Upcoming Events. Posted on March 5, 2018.

January Members Meeting!

Join us from 9:15-11:15 on January 20th at the Wenatchee Public Library for a stimulating and enlightening workshop.

Playing With Perspective
Writers in any genre will find this mini-workshop an eye-opening and intriguing way to capture the essence of your narrative. We’ll switch perspectives using a variety of voices (point of view) and a variety of tenses (time frame) exploring different approaches to engage the reader dynamically. Bring a short excerpt of your own writing, and a laptop or paper for lots of “quick writes” to share and discuss.

Susan Lagsdin is a free lance journalist and poet with 30+ years experience teaching high school and college writing classes. She organizes events for Write On The River, writes about artists and houses for The Good Life magazine and teaches at Wenatchee Valley College.

Upcoming Events. Posted on January 4, 2018.

2018 Writers Competition Opens!

It’s ba-aack! Our always popular, perennial Writers Competition. Sharpen your pencils, polish your prose, and give us your best. Besides winning esteem, acclaim, and rejuvenation, you’ll also have a shot at $1,200 in prizes. Entries are due March 16, so don’t delay!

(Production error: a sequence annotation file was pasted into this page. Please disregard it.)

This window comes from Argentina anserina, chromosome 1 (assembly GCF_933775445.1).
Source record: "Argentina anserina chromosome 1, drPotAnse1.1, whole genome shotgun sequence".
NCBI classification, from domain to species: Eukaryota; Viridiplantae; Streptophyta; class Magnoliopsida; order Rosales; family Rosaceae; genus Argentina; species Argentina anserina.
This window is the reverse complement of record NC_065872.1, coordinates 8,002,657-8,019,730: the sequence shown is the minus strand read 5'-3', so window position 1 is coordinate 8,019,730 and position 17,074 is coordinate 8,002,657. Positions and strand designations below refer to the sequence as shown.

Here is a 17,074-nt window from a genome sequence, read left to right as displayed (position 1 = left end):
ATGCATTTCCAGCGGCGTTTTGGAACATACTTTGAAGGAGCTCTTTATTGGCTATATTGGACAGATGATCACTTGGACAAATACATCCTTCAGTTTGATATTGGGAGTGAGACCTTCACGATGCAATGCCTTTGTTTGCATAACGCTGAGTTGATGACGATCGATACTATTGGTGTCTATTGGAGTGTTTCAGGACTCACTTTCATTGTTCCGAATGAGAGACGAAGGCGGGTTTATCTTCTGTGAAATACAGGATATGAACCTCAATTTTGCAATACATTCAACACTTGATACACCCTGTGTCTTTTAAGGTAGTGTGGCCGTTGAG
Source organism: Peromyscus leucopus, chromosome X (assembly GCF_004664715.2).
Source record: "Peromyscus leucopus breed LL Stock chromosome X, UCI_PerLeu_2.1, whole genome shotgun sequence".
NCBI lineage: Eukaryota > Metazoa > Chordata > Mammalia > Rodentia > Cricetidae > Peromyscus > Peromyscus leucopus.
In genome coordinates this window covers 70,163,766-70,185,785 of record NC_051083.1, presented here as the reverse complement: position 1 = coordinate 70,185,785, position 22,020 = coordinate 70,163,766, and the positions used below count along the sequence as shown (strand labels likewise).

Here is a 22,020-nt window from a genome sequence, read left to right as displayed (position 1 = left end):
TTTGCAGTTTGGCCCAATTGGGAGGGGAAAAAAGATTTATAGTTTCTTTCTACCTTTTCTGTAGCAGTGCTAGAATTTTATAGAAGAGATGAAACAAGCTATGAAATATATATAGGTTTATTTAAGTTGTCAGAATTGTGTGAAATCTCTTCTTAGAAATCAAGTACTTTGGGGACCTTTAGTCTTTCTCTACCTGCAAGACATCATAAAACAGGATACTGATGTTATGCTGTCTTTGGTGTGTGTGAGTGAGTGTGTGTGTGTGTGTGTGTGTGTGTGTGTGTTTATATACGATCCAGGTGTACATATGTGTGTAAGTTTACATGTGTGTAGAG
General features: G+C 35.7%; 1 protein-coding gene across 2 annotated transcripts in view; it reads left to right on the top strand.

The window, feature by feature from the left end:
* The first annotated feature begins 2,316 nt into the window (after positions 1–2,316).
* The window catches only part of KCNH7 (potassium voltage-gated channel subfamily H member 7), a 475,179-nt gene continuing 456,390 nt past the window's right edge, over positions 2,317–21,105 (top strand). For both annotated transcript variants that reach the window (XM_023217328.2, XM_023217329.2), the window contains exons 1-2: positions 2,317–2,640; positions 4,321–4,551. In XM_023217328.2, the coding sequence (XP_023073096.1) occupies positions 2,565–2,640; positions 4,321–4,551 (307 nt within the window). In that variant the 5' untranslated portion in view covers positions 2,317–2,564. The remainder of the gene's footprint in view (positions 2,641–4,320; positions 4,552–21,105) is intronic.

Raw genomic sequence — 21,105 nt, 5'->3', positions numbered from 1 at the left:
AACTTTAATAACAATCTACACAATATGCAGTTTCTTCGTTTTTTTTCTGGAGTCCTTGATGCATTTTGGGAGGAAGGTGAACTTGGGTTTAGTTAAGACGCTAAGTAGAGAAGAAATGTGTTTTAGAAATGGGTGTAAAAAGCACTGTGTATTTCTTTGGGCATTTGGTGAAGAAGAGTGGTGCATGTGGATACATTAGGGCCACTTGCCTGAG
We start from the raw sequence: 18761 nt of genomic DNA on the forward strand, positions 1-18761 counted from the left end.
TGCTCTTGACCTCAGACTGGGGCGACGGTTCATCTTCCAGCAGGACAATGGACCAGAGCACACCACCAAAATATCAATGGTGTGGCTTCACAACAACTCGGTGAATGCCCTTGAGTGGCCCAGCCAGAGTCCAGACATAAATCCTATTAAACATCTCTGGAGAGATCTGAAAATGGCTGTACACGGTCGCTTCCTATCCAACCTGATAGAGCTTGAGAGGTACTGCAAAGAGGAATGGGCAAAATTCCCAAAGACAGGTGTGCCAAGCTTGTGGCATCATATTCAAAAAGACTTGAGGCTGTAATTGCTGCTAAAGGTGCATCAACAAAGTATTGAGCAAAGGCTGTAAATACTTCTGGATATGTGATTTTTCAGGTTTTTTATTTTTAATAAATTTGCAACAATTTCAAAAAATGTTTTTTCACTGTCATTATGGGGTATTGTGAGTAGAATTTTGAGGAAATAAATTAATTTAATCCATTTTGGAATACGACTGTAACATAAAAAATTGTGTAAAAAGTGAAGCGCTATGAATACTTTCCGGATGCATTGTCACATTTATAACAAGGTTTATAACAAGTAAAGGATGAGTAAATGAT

Click HERE for the 2018 Entry Form

Click HERE to read last year’s fantastic winners!

Upcoming Events. Posted on January 4, 2018.

December Members Meeting

Writers Meeting Writers
Saturday, December 16
Downstairs at the Wenatchee Public Library

“Reading Your Work in Public Beautifully”

Do you get nervous when you’re up in front of people? Does the
microphone fill you with dread? Would you like to overcome anxiety
and become more adept at reading your work in public?

Susan Blair, former professional speaker, trainer and member
of Toastmasters International (Advanced Toastmaster-Silver)
will share tips and techniques for reading your work in public
more effectively.

Through easy, non-intimidating exercises, we’ll practice techniques
designed to help us relax and feel more confident in front of people.

In addition, we’ll have some fun networking and doing some writing!

Contact Susan Blair, Membership Chair at sfblair61@gmail.com.

Upcoming Events. Posted on December 4, 2017.

Creating the Novel: A Seven-Week Writing Seminar

Creating the Novel

Note: This Seminar is now FULL. If you’d like to be added to the Waiting List, please email Kay at tko@kaykenyon.com

Write On The River presents a seven-week writing seminar from Kay Kenyon.
This seminar is for beginners and mid-career authors of mainstream as well as genre novels. Topics will include concept, character growth, plot progression, scenes,structure, narrative tools and staying focused.
Each session will include an hour of instruction and an hour’s critique of a student manuscript by the instructor and the other five students. Following the seminar’s conclusion, participants can stay in touch with the instructor and each other in a private on-line chat room.

DATES: First session is on Thursday, February 15 (to avoid Valentines Day) and will run every other week after that on Wednesdays until May 9.
TIME: 7:00 – 9:00 PM.
COST: $250
 Membership in Write on the River. Join here.
 Must be 18 years of age or older.
 At least 30 pages of a novel ready for critique. (May submit up to 40 pages.)